Play Tennis for Two in Florida and Arizona



The folks at the hackerspace FamiLAB in Central Florida just wrote about how they used our
Tennis for Two article to make a working demo for the Retro Arcade event on Saturday in conjunction with the Games People Play:
The Evolution of Video Games
exhibit at the Orange County Regional History Center.

Tennis for Two was one of the earliest electronic games, dating back to 1958, so it’s a perfect fit for the exhibit. If you’re in the area, go try it out!

Update: HeatSync Labs in Arizona is having a retro gaming night on Thursday, July 21, and will also have a Tennis for Two available for play!

More Tennis for Two

Tennis for Two-Romain1

Romain saw our post on our Tennis for Two project and decided he wanted to make his own. He ordered a preprogrammed microcontroller from us and got to work. Once he was done, he was kind enough to share build photos and circuit diagrams with us.

Tennis for Two-Romain2

Since he was starting with a bare CRT rather than a full scope, he built a wood and plexiglass enclosure which shows off the electronics very nicely.

Time exposure

We’re glad to see really retro gaming getting the attention it deserves!

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Evil Mad Scientist Laboratories: Year 3

Evil Meggies

Happy birthday to us! Evil Mad Scientist Laboratories is now three years old.

To celebrate, we’re rounding up our most interesting projects from this past year.

Quick projects and observations:

Magnet tricks
17 cool magnet tricks

moneyDensity.kopi
The monetary density of things

Cheap calendar 2
Cheap Perpetual Calendar

Parts Tray-14
Contact Lens Case Small Parts Tray

Simple LED Projects:

lanterns - 11
Quick, easy, temporary, and beautiful LED garden lights

RoboGames Awards (on)
RoboGames Awards

LED Ghostie
LED Ghosties for Halloween

Food Hacking:

Dry Ice Martini
The Hungry Scientist Handbook

Decoder 2
South Indian Restaurant Menu Decoder

 

"That's no melon!"
“That’s no melon!”

Grillin 2
Hot Dog Bun Grilling Jig

LOLHearts - 34
Improved Custom Message Hearts

Apple Pie
Now that’s an Apple Pie!

Caprese - 16
Eyeball Caprese

Fractal Snowflake Cupcakes - 24
Fractal Snowflake Cupcakes

 

CandyFab

CF6k
The CandyFab 6000

Papercraft

Harley Sleeps
Cardboard Cat Chaise

EdgeLitCard - 49
Edge-Lit Holiday Cards

Hex Boxes5
Hexagonal Stacking Boxes

frabjous - 01
Making a Frabjous

Electronics Projects

Interactive LED Dining table
Interactive LED Dining Table Circuit

 

Color distortion
Giant seven segment displays

DarkPumpkin - 11
Dark detecting jack-o’-lantern

SolarCircuits - 06
Simple Solar Circuits

Soft Circuit Merit Badge14
Soft Circuit Merit Badge

Kit Projects

Meggy Rainbow
Meggy Jr RGB

VideoPeggy - 09
Video Peggy in action

Peggy 2 RGB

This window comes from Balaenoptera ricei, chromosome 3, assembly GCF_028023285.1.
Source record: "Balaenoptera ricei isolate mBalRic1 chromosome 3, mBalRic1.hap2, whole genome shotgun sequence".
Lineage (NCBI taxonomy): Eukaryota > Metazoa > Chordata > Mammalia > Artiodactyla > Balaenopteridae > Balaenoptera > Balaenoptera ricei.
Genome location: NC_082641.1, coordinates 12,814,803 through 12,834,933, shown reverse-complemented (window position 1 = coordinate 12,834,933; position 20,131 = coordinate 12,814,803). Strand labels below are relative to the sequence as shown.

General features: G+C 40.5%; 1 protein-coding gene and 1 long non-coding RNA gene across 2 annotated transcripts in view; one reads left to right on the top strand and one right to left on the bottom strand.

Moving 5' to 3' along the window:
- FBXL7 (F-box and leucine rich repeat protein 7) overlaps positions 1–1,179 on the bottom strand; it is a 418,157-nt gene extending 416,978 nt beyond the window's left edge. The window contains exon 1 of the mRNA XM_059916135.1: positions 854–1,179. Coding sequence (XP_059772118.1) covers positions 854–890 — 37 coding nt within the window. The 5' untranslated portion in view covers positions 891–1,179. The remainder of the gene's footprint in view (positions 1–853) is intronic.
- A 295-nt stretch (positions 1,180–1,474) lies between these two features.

Peggy 2 RGB

2313Card - 1
ATtiny2313 breakout boards

Card1.1Top
Revised ATmegaXX8 boards

Crafty Projects

d12 Bag
DIY d12 Handbag (of Holding)

Meggy Jr RGB Cozy-21
Meggy Cozy

no-sew iPhone cozy14
No-sew iPhone Cozy

fabric klein bottle
Fabric Klein Bottle

Seat recovery
Reupholstery with Used Denim

Missile Command Skirt 24
Missile Command Circle Skirt

Fishbowl cat quilt29
Fishbowl Cat Quilt

Maulie-25
Turning Mollie into Maulie

Bicycle lunch bag
Bicycle Frame Lunch Bag

Acrylic Nesting Bracelets-1
Sinusoidal Bracelet Design

Microcontroller Projects

Time exposure
Tennis for Two, a video game from 1958

stockpumpkin - 11
Scariest Jack-o’-Lantern of 2008

mignonette - 09
70 bits of gaming goodness

Serial Port Added
AVR Serial Communication

lissajous-dark - 07
POV Lissajous figures

Mobius Circuit - 21
Single sided circuit board

bulbdial_1
A Bulbdial Clock

Geek Design

Snowflake generator
Vector Snowflake Application

Kindling
The Amazon Kindling

Pi (squared) trivet - 9
Pi Pie Trivet

lego - 2
Lego Kitchen Crafts

Binary Birthday
Binary Birthday

(Whew!)

Resurrecting Tennis for Two, a video game from 1958

Time exposure

In the year 1958– fourteen years before the 1972 debut of Pong– a physicist named William Higinbotham demonstrated a remarkable video game called Tennis for Two.

Higinbotham, head of the Instrumentation Division at Brookhaven National Laboratory, designed his game as an exhibit to improve what was an otherwise lackluster visitors’ day at the lab. Tennis for Two presented a tennis court– shown from the side– on an oscilloscope screen, where handheld controllers allowed the two players to toss the ball to each other. Each controller had two controls: a button and a knob. With the button, you could hit the ball at any time of your choosing when it was on your side of the net, and with the knob you could choose the angle at which the ball was hit.

The game was based on the best contemporary technology: analog electronic computers built out of op-amps, relays, and the occasional transistor. It took Higinbotham and his technicians several weeks to design and build the game. Of course, some things have changed over the last 50 years. Using convenient modern electronics, we have designed a functional and playable replica of the original that can be put together by a hobbyist in a couple of evenings. You can watch the video of our recreation on YouTube or embedded here:

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